The centerpiece of the album is its most famous song, Pete Townshend’s “Squeezebox,” which Robison considers “a great country song by some English dudes.” Robison’s version is great, if cluttered, and has a nice assist from his wife Kelly Willis.

As a whole, Bruce Robison and the Back Porch Band is a welcomed surprise and a nice follow-up to the two excellent duets records he did with Willis in the past few years. I wasn’t expecting so much slower material, but there truly isn’t a sour track in the bunch. Robison’s pen is as sharp as his keen sense of song. His liner notes may begin, “You’re not going to listen to this! It’s a goddamn record!” but to heed his premonition is to miss out on one of the year’s most uniquely satisfying offerings.


Top 19 Favorite Country Albums of 2012: 19-11

December 5, 2012

Adventurism. Turing convention on its head. Those are just two of the themes threading each of the 19 albums on my list. I’ve noticed my tastes venturing further and further from the mainstream, as radio playlists are marginalized and top 40 acts are less and less interesting. Here’s 19-11, enjoy!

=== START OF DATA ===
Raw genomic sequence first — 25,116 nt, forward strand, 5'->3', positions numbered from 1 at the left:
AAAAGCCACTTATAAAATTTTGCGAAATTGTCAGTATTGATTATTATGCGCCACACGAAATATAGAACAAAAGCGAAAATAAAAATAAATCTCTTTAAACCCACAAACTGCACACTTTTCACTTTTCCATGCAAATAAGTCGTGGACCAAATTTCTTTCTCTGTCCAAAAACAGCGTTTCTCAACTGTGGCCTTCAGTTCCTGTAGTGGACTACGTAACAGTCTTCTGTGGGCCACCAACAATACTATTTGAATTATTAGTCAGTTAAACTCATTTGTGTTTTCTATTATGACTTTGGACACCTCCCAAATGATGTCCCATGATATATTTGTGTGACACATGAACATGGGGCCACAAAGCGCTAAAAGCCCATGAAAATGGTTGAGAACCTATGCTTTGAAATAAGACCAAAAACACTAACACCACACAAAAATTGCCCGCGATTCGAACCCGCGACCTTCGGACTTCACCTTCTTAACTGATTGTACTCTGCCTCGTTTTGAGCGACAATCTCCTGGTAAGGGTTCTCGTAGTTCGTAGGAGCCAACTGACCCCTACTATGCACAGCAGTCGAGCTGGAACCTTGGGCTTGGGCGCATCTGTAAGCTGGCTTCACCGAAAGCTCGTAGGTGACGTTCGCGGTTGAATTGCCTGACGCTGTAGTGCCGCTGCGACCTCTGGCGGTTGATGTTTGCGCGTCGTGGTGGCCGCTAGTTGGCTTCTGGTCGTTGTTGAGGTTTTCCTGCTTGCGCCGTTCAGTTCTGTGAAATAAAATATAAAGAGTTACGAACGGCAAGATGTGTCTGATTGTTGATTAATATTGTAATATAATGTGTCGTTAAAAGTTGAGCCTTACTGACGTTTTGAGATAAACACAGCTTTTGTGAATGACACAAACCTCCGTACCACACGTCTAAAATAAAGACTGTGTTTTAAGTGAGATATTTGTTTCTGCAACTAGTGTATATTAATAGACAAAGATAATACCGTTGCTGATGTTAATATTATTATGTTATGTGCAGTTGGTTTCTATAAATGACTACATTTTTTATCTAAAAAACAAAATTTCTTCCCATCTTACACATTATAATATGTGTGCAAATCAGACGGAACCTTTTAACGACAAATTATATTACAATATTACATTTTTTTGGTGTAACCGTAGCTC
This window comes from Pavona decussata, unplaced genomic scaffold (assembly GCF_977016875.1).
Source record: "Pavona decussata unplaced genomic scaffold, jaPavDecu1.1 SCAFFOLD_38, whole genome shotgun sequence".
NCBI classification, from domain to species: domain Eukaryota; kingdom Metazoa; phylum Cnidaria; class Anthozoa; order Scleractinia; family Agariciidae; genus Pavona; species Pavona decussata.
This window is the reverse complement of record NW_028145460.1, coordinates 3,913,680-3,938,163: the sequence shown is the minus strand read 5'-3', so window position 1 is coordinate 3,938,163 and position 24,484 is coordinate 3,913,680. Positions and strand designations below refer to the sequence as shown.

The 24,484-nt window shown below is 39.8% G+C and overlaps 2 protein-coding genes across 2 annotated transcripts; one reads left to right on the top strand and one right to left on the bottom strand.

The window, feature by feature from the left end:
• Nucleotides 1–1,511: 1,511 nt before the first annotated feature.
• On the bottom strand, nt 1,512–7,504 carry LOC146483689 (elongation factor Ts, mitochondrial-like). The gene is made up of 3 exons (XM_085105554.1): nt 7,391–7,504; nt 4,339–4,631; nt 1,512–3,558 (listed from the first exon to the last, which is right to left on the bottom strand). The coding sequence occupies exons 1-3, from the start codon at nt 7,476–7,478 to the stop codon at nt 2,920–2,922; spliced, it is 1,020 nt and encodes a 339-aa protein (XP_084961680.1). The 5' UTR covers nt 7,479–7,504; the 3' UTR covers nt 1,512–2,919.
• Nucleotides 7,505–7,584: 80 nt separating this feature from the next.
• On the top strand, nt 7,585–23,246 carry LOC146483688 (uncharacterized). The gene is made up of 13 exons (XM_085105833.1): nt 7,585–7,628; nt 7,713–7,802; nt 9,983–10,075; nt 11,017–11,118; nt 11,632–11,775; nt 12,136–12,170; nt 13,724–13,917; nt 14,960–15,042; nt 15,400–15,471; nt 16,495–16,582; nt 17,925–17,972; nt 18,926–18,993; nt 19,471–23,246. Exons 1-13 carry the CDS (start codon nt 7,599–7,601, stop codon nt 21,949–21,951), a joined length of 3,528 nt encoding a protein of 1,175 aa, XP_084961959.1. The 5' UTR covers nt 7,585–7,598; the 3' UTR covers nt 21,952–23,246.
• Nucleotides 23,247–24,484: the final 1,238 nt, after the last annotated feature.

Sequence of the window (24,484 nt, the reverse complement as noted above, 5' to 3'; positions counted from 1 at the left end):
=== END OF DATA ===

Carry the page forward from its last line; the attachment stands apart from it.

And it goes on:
Wreck and Ruin

19. Kasey Chambers & Shane Nicholson

Wreck and Ruin

Peculiarity only works when it doesn’t feel like a shot in the dark, but rather a driving force. Following Rattlin’ Bones proved no easy undertaking, but Chambers and Nicholson deliver another quirky set all their own – ripe with originality but most importantly, fun.


18. The Little Willies

For The Good Times

Listening to this band, I’m always amazed at Norah Jones ability to finally let loose, breaking down the tight reins she holds on her solo work. Their second outing, another set of wonderfully executed cover tunes, is excellent – especially on the Jones fronted “Fist City,” a rousing three minutes of pure sassy exuberance.


17. Carrie Underwood

Blown Away

The best compliment I can pay Carrie Underwood right now is to reward her efforts of ambition, now matter how bombastic they may be. Her “Blown Away” and “Two Black Cadillacs” were two of the year’s most daring singles – dark and twisted but also unnervingly smart. Of all her contemporaries, Underwood is trying hardest to be an excellent songstress and her results are paying off. Now if she’d only release “Do You Think About Me…”


16. Don Williams

And So It Goes

It’s a fine legacy if you’re known for fostering exciting new talent, but also resurrecting the careers of genre legends? That’s what elevates Sugar Hill Records into one of the finest entities around.